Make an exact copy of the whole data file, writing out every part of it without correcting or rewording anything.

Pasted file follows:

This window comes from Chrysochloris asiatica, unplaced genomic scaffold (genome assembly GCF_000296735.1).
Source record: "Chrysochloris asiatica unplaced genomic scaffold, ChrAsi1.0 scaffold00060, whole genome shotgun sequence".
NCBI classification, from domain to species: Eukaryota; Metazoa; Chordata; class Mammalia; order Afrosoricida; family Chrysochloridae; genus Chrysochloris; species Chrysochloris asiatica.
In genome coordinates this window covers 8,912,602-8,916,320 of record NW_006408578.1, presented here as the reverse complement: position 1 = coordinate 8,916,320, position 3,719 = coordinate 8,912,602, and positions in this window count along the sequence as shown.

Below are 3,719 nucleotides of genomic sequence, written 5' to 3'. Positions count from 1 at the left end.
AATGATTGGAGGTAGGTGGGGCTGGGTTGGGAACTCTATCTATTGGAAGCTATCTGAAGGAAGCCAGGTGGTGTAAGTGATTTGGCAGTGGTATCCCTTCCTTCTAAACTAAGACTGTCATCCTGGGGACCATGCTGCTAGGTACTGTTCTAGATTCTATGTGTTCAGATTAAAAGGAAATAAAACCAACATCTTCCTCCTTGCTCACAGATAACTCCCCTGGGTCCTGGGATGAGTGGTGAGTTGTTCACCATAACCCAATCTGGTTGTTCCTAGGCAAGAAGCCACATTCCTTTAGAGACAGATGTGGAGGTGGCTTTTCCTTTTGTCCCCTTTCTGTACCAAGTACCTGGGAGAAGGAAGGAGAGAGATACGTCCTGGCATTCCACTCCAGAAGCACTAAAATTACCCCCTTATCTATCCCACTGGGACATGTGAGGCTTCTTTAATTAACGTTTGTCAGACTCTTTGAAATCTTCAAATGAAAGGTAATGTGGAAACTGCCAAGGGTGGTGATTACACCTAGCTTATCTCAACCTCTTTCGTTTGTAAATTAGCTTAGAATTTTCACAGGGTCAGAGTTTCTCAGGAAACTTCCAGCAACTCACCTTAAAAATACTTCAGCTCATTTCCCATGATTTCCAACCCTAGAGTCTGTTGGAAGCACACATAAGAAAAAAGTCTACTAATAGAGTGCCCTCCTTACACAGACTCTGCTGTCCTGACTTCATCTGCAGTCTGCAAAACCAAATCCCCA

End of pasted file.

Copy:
This window comes from Chrysochloris asiatica, unplaced genomic scaffold (genome assembly GCF_000296735.1).
Source record: "Chrysochloris asiatica unplaced genomic scaffold, ChrAsi1.0 scaffold00060, whole genome shotgun sequence".
NCBI classification, from domain to species: Eukaryota; Metazoa; Chordata; class Mammalia; order Afrosoricida; family Chrysochloridae; genus Chrysochloris; species Chrysochloris asiatica.
In genome coordinates this window covers 8,912,602-8,916,320 of record NW_006408578.1, presented here as the reverse complement: position 1 = coordinate 8,916,320, position 3,719 = coordinate 8,912,602, and positions in this window count along the sequence as shown.

Below are 3,719 nucleotides of genomic sequence, written 5' to 3'. Positions count from 1 at the left end.
AATGATTGGAGGTAGGTGGGGCTGGGTTGGGAACTCTATCTATTGGAAGCTATCTGAAGGAAGCCAGGTGGTGTAAGTGATTTGGCAGTGGTATCCCTTCCTTCTAAACTAAGACTGTCATCCTGGGGACCATGCTGCTAGGTACTGTTCTAGATTCTATGTGTTCAGATTAAAAGGAAATAAAACCAACATCTTCCTCCTTGCTCACAGATAACTCCCCTGGGTCCTGGGATGAGTGGTGAGTTGTTCACCATAACCCAATCTGGTTGTTCCTAGGCAAGAAGCCACATTCCTTTAGAGACAGATGTGGAGGTGGCTTTTCCTTTTGTCCCCTTTCTGTACCAAGTACCTGGGAGAAGGAAGGAGAGAGATACGTCCTGGCATTCCACTCCAGAAGCACTAAAATTACCCCCTTATCTATCCCACTGGGACATGTGAGGCTTCTTTAATTAACGTTTGTCAGACTCTTTGAAATCTTCAAATGAAAGGTAATGTGGAAACTGCCAAGGGTGGTGATTACACCTAGCTTATCTCAACCTCTTTCGTTTGTAAATTAGCTTAGAATTTTCACAGGGTCAGAGTTTCTCAGGAAACTTCCAGCAACTCACCTTAAAAATACTTCAGCTCATTTCCCATGATTTCCAACCCTAGAGTCTGTTGGAAGCACACATAAGAAAAAAGTCTACTAATAGAGTGCCCTCCTTACACAGACTCTGCTGTCCTGACTTCATCTGCAGTCTGCAAAACCAAATCCCCA